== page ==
You mentioned before that composing for you involves finding a symmetry between what’s intuitive and making more analytical decisions. Ethiopian music is immensely complex, both harmonically and rhythmically. There are usually multiple patterns interweaving or being layered on top of each other. At the same time, the music remains very danceable. Is this contrast something you especially relate to?
For my ear, the scales, modes and harmonic framework of Ethiopian music are remarkably unique and sound nothing like Western popular or classical music. And that’s a large part of what appeals to me, because the bedrock of my musical taste is the spiritual free jazz of the sixtees and seventies—Pharaoh Sanders, Albert Ayler, stuff like that.
I’m not surprised.
I love the fact that Ethiopian pop and jazz has a real dancehall tradition and that it was never divorced from people dancing and grooving to it . . . even if it was more geared towards the Ethiopian elite. There was always a strong connection between Ethiopia’s more avant-garde jazz and the country’s popular music. You can hear it in the richness of the songwriting. There’s such a broad palette being used.
That seems like an accurate description of what you do as well, especially in regards to combining disparate influences.
Often the most fertile way of making something “new” is by combining disparate music, and this is also the way I’ve worked for years. I’ve been making music since I was thirteen and the first time I felt I had created something worth releasing was when I started combining electronic elements with acoustic elements; whether it was a sample of a harp and drum machine or an acoustic guitar and a synthesizer. This is the first time I started seeing my music as identifiably mine, and it was the synthesis of things that felt so exciting and pushed it in that direction. That being said, there’s tons of music I love where it’s completely clear what it is, like a Carl Craig remix, or King Tubby or whatever . . . although I suppose Carl Craig is a bad example because he’s done all sorts of different things. In the end, even the music that is unambiguously of a “single” genre was, at some point, also a mix of other genres. I imagine that’s probably a necessary condition in the creation of a new genre.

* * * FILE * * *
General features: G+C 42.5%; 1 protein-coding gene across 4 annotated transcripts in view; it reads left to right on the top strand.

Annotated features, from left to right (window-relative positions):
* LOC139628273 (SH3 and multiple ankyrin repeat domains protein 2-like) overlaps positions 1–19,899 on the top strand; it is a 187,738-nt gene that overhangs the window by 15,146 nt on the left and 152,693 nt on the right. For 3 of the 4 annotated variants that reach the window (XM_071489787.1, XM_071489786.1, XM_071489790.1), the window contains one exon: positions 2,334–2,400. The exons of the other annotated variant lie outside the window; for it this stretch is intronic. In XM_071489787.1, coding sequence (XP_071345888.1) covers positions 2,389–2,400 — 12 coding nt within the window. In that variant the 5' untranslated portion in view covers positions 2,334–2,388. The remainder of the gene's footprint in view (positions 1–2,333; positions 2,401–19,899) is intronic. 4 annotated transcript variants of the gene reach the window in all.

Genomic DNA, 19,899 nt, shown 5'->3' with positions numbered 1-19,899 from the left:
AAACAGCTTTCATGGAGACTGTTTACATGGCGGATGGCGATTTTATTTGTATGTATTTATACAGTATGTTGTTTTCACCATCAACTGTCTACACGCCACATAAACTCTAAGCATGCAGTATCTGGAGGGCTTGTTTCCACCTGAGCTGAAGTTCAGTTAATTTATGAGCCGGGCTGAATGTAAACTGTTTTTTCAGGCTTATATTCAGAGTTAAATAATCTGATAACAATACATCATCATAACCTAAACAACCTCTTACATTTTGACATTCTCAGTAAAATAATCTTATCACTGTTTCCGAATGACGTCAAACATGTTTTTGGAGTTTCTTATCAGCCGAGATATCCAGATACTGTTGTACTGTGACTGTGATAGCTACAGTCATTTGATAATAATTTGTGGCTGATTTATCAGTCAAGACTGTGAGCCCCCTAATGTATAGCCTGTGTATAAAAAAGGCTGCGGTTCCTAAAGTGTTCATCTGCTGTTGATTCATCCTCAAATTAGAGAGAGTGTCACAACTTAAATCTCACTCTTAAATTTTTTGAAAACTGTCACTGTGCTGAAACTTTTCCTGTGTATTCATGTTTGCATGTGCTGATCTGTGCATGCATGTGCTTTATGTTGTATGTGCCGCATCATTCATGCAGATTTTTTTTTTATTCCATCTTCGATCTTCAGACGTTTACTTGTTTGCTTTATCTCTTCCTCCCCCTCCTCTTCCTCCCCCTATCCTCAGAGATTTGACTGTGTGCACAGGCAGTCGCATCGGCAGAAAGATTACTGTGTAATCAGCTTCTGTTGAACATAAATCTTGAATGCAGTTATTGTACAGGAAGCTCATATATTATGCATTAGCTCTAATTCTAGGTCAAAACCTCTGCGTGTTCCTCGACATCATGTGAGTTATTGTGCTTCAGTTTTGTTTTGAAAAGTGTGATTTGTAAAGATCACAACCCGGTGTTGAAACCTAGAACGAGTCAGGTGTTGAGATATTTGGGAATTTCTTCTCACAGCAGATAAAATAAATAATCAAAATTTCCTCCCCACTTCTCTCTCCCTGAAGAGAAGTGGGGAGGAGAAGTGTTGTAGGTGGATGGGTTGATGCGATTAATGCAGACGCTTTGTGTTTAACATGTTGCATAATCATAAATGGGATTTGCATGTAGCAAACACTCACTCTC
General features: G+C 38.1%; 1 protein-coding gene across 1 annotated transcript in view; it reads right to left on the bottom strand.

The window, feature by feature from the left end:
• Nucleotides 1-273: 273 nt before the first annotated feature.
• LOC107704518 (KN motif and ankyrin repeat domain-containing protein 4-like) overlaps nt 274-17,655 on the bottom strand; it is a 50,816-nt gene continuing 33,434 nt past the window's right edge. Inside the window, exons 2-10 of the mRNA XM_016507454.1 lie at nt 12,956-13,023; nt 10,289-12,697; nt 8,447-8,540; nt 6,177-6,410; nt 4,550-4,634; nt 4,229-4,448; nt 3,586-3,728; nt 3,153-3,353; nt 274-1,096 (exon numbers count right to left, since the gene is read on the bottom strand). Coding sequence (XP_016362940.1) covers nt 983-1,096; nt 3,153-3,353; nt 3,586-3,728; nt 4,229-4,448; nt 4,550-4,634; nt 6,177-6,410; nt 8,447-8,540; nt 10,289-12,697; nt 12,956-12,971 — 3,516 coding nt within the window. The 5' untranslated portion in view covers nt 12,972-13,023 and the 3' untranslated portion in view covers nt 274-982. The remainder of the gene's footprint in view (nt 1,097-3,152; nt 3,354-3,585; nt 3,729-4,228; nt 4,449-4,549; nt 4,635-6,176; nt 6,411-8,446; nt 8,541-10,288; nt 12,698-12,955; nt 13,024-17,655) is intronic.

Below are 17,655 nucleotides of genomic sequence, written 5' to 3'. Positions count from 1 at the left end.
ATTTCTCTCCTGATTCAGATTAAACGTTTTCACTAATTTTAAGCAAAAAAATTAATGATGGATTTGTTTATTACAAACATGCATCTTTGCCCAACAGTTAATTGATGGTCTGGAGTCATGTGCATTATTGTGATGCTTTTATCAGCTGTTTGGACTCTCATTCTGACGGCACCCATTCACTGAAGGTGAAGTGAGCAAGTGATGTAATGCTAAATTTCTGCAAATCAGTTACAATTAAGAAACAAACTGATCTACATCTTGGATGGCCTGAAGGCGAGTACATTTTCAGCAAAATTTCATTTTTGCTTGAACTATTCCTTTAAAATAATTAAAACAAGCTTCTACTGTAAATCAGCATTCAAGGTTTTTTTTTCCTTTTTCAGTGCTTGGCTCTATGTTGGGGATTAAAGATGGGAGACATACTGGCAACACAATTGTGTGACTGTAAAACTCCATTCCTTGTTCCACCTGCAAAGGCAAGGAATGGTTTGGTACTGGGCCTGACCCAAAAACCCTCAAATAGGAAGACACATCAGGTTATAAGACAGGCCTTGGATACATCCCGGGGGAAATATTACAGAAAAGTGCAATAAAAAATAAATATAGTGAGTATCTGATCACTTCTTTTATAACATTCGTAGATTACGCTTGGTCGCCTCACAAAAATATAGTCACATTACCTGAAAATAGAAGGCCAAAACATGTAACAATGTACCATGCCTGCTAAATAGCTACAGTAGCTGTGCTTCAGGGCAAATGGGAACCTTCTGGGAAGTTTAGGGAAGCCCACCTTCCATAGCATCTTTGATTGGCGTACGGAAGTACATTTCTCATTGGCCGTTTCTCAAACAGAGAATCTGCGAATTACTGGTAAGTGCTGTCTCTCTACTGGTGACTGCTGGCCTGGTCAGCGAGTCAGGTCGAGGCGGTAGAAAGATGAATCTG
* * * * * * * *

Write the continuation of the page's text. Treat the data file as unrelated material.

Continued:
I can recall thinking when I was young that certain genres were off limits. I can also remember transgressing these personal borders and the worlds that opened up for me as a result. This was my experience in discovering jazz. How rigid were your musical borders and how did you get past them?
I grew up playing classical piano, though I never really enjoyed listening to classical music. As a teenager I still took lessons, but I had moved on to pop music and learning to improvise around more convential stuff, like The Beatles or whatever. That was the first time I got interested in playing and performing. But pretty soon, my teacher told me that if I really wanted to improvise, I would be much better off taking jazz lessons. So I just totally immersed myself in jazz piano. During the summer, I would play five to six hours a day, and when school started up again, I would try to get in an hour or two before first period. I was obsessed with really learning song structure, harmony, theory and the scales behind it all. And of course, I was really into practicing, practicing, practicing. Because everything I’d read and everyone I talked to said that if you want to get really good at this, you have to spend all your time doing it.
Joe Zawinul has said it’s a lifestyle.
Yeah, and he’s not the only one. You play to the exclusion of everything else, which is something I ended up doing. But initially, I was into the safer, more traditional jazz – more classical bebop and stuff like that. And then I went to university and everything changed. I randomly picked up some Penguin Classic anthology of important jazz records and was exposed for the first time to a proper jazz canon. The book had these ratings of important records, and I’m sure if I picked it up again today, I would disagree with a lot of it, because the more conventional stuff got such high ratings. But I have to credit the book with exposing me to Albert Ayler’s Spiritual Unity, which they gave five stars. I’d never heard of Ayler, but I decided to go out and buy the record. That was a day I’ll never forget; everything changed for me, and I pretty much instantly stopped caring about be-bop records and only listened to free jazz.